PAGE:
Tuesday, June 27, 2006

Dinner Music

Tonight at Beck's concert at the Wiltern in Los Angeles, CA, stagehands brought out a dinner table replete with placesettings, then the band members put down their instruments to sit for a mid-show snack while their shaggy-haired troubador carried on with acoustic guitar and harmonica.

It was an odd sight for a rock show, but then again it followed live marionettes and a puppet cam.

During Beck's four solo songs, the five band members feasted on salad, a bowl of fruit, red wine and water in wine glasses until they could no longer resist the contagious groove and started using their utensils and serving vessels as impromptu percussion.

In contrast, the marionette mise en scene had the muppet band members eating what looked like fake pieces of red meat.

I plan to find out exactly what was served at the show through my industry insider connections. I'll be sure to report back.

Sunday, June 25, 2006

Kristina's Famous Goat Cheese Guac

Who knew a pairing of goat cheese and avocado would yield such outrageous results! We had this rich, creamy guacamole-goat cheese spread as a prelude to our spanish/cali/mex BBQ fare at Jim & Kristina's house in Silverlake. Piquant and super savory, it elevates the avocado and takes your party guests by surprise.

Avocado Goat Cheese Spread

3 Ripe Hass Avocados
4 oz Goat Cheese (Crumbled if you can find it)
1 Lime
Olive oil
Salt & Pepper to taste

Be sure to find ripe avocados that aren't overly mushy. Halve each avocado & remove the pit. Cut a crosshatch pattern into each avocado half and squeeze out the cubes into a bowl. Add the goat chesse. Add juice of 1/2 lime. Mush together by combining with a fork. Fold in 1 T. Olive oil. Salt and pepper to taste. (Adjust the seasoning to your taste by adding more lime juice or olive oil as you see fit.) The spread should look very light green and almost whipped with occasional chunks of avocado and goat cheese.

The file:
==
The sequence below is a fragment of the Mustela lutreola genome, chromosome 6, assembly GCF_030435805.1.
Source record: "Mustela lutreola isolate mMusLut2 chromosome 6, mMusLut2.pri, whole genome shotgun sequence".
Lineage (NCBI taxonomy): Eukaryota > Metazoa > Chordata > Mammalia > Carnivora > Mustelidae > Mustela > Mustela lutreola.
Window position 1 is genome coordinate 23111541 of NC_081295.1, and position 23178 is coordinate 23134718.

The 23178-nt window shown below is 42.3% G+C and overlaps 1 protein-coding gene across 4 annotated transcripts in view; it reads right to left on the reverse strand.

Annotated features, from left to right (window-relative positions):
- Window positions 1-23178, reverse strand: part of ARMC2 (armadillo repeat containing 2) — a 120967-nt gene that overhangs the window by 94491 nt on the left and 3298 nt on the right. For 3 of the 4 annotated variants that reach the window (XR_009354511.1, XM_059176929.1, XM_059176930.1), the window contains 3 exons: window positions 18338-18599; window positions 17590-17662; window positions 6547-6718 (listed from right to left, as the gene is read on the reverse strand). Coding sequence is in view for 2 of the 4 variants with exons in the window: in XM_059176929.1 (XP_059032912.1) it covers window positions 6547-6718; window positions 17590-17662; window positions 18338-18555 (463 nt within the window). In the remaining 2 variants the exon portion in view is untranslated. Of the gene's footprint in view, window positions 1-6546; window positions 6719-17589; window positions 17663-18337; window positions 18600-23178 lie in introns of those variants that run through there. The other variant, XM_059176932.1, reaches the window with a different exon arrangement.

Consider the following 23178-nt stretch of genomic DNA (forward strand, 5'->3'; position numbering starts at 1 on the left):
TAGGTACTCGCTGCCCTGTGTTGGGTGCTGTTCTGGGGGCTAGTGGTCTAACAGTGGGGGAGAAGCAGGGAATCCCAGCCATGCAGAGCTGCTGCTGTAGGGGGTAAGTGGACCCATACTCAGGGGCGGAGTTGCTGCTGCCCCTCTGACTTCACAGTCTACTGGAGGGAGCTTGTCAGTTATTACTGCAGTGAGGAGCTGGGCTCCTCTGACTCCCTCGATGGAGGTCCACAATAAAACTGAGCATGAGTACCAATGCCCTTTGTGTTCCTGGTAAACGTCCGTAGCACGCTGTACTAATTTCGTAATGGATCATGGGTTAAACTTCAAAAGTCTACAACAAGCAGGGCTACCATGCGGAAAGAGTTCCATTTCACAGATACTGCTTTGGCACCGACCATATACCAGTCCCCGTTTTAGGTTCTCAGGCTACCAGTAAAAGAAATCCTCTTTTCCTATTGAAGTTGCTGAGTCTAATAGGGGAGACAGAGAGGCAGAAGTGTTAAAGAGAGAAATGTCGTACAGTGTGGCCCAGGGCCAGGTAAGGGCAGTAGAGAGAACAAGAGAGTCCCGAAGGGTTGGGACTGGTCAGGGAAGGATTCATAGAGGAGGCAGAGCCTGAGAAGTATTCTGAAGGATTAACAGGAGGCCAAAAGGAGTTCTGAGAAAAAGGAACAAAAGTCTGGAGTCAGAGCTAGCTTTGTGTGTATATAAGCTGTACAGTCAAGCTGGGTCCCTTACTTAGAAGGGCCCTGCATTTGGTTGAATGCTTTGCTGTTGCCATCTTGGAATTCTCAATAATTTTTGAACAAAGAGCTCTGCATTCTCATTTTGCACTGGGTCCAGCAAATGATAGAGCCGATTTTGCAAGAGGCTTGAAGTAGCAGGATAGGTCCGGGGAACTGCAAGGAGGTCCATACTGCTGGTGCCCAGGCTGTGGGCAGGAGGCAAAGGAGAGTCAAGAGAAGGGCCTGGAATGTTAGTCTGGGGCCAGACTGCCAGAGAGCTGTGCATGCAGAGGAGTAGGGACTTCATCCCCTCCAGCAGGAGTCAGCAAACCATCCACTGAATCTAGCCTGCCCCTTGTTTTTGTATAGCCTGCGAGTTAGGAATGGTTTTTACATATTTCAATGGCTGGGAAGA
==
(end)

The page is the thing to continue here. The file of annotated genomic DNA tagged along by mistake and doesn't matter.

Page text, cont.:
Serve with Tortilla Chips or Flatbread.

Purslane, If You Please

This weekend, I found some perky little bunches of Purslane at the Hollywood Farmer's Market. I've been eager to make a Purslane Potato Salad recipe I saw years ago in Saveur magazine, but have since misplaced the issue (sadly).

Purslane is a green herb with ample, oval leaves and a mild bite. If Mache and Argula had a baby girl, they would name it Purslane. There's a chewy depth in its texture and it's visually appealing with abundant uniform leaves. Plus, Purslane offes an added bonus of being one of the most nutritionally rich leafy greens out there with vitamin E, vitamin C, beta carotene, protein and essential omega-3 fatty acids.

Culling from a few recipes online and my memory of the photo published in Saveur, I took a stab at my own version -- with excellent results.

Purslane Potato Salad

(Adapted from YankeeMagazine.com, WildManSteveBrill.com, and a fleeting memory of a Saveur article)

3 lbs Fingerling Potatoes, such as Russian Banana, Red Thumb, French Fingerling, Ruby Crescent
4 Baby Spring Onions (scallion size, thinly sliced)
2 Celery ribs, thinly sized on the bias
2 cups Purslane leaves

4 oz. Plain Yogurt
1 Heaping Tablespoon of Coarse Grain Mustard (Moutarde a l'Ancienne)
1 Tablespoon Sherry Vinegar
1 Tablespoon Extra Virgin Olive Oil
Salt & Pepper to taste

Boil the fingerling potatoes in salted water until tender. While they are cooking, combine the spring onions, celery and purslane leaves in a large salad bowl. Drain potatoes and run under cool water to cool down. Let potatoes rest at room temperature for at least 15 minutes. Slice some fingerling potatoes in half lengthwise and some into 1/2-inch discs. Add slighly warmer than room temperature potatoes to the bowl. The heat of the potatoes should make the purslane leaves wilt a bit.